Mon, Dec 08, 2008 - Page 12 News List

Companies cancel year-end parties to keep costs down


In response to the slowing economy, eight financial holding companies have canceled their traditional year-end dinner parties this year, while around 14 securities firms have followed suit or are considering doing so, media reported last week.

Companies normally organize year-end parties before the Lunar New Year to thank their employees for their hard work over the past year.

It has not been unusual for companies in the financial and technology sectors host very large dinner parties, giving out valuable prizes and company shares to employees and inviting well-known entertainers to perform.

The Chinese-language United Evening News reported that seven or eight financial holding companies who had booked venues as early as October for their year-end parties had all canceled this month to cut costs amid the sluggish economy.

This year’s situation marks a contrast with last year, when Fubon Financial Holding Co (富邦金控), the nation’s second-largest financial group, set a record with dinner parties in Taipei and Tainan for 13,000 employees, with 1,134 tables.

This year, Fubon Group chairman Tsai Wan-tsai (蔡萬才) has called on employees to help the company reduce spending amid difficult times.

The nation’s largest brokerage, Yuanta Core Pacific Securities Co (元大京華證券), celebrated with 9,000 employees early this year to mark the company’s transformation into Yuanta Financial Holdings Co (元大金控) and offered a new car as the top prize in a draw.

Yuanta chairman Yen Ching-chang (顏慶章) said at the party that the company would give out 20 cars at this year’s year-end party if it met its profit target. But the poor stock market performance over the past few months has led the brokerage to scrap its plan and cancel the party altogether.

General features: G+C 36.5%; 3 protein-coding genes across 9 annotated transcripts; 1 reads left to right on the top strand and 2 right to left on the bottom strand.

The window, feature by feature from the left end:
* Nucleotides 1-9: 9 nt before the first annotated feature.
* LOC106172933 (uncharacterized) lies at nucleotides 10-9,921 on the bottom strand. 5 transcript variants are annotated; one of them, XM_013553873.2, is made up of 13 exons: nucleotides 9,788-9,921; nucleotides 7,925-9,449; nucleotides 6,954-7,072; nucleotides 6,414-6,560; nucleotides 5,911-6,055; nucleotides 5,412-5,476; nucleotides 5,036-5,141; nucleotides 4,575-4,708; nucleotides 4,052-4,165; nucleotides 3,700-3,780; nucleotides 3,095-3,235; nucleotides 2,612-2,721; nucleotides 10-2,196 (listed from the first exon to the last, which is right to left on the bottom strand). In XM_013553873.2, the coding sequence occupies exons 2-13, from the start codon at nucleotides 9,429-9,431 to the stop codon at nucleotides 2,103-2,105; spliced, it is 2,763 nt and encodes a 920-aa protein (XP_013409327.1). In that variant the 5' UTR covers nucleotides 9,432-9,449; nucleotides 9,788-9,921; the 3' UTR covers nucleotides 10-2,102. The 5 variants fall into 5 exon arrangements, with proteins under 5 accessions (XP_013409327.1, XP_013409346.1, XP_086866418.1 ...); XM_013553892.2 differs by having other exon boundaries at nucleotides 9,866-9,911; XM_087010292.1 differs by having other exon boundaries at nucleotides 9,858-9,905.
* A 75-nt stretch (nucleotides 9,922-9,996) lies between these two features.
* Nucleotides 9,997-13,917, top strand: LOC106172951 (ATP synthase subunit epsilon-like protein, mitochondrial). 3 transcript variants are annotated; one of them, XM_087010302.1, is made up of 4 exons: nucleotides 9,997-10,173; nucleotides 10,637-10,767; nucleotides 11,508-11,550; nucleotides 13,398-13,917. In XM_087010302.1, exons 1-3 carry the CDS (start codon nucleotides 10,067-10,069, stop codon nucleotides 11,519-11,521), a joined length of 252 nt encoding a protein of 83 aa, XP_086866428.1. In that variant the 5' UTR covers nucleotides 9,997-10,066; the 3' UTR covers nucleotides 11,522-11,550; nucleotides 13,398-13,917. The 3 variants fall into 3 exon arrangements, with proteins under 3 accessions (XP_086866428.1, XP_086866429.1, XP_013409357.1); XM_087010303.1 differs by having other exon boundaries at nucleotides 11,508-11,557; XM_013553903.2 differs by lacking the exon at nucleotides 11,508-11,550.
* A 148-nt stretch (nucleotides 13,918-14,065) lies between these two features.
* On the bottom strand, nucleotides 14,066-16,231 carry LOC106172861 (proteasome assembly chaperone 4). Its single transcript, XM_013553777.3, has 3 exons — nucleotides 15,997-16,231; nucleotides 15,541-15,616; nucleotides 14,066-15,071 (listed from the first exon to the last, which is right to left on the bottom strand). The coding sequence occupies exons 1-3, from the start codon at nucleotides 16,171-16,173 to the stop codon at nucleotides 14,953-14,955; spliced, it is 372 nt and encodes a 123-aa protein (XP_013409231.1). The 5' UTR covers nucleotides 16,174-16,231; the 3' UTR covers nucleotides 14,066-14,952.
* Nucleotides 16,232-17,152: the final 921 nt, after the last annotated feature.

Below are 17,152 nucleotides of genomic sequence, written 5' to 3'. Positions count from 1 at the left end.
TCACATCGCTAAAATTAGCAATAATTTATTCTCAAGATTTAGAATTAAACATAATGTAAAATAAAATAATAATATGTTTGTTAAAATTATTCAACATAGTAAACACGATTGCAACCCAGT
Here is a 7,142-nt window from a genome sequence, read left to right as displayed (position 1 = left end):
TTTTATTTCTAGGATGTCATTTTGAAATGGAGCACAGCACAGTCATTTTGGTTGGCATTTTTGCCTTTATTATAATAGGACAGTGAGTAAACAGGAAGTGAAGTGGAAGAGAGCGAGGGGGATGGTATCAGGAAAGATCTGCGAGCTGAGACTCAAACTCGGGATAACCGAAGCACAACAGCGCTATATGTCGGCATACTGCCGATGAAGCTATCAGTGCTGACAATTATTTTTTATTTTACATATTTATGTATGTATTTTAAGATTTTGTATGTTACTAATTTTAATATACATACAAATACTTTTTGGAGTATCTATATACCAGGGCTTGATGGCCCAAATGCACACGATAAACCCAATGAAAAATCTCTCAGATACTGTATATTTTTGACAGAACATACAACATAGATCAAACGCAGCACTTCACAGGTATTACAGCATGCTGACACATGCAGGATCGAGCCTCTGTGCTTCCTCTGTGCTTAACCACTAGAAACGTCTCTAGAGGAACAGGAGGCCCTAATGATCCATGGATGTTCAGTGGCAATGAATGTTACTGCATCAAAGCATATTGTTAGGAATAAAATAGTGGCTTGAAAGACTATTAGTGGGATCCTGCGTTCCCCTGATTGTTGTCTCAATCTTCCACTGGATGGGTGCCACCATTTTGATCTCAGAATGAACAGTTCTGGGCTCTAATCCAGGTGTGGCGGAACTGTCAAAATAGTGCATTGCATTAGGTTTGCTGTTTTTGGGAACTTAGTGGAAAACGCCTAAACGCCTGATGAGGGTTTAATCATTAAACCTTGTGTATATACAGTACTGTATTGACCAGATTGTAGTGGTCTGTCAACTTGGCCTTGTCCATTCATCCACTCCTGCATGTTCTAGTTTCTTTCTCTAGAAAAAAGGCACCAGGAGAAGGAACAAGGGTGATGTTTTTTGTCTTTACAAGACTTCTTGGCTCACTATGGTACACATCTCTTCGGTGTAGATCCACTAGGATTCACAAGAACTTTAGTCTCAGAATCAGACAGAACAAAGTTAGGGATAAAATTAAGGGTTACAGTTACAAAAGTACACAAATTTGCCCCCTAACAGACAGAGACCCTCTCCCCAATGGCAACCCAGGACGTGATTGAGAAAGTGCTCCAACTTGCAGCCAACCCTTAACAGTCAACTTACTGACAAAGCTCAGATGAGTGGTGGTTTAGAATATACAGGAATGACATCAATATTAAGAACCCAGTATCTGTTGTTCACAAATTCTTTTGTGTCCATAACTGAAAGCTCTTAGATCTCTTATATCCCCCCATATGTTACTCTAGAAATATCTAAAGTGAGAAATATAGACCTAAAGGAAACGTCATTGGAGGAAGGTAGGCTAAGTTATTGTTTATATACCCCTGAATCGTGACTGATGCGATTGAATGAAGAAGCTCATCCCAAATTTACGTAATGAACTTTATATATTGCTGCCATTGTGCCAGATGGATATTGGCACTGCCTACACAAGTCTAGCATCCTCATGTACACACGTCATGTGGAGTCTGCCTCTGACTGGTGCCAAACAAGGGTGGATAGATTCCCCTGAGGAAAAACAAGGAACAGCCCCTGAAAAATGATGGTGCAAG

However, there are also exceptions, such as HTC Corp (宏達電), the world’s largest maker of handsets running on Microsoft Corp’s operating system, and Asustek Computer Inc (華碩電腦), the world’s largest maker of motherboards. Both have been largely unaffected by the economic downturn and are expected to spend more than NT$10 million (US$298,507) each on their year-end parties, media reported.

Hon Hai Precision Industry Co (鴻海精密), the nation’s top electronics component supplier, whose year-end parties have always attracted the most attention given the size of its bonuses, was reported to have considered canceling this year’s party, but the company dismissed the reports.

Hon Hai’s share price has fallen by 70 percent from NT$194.5 on Jan. 2 to close at NT$58.4 on the local bourse yesterday.

Meanwhile, five-star hotels said 30 percent of year-end party bookings had been cancelled during the past week and that the situation appeared to be getting worse, especially in Taipei. To counter the trend, hotel operators are offering an average discount of 20 percent, with some willing to do catering for no profit, as long as the price covers all costs.

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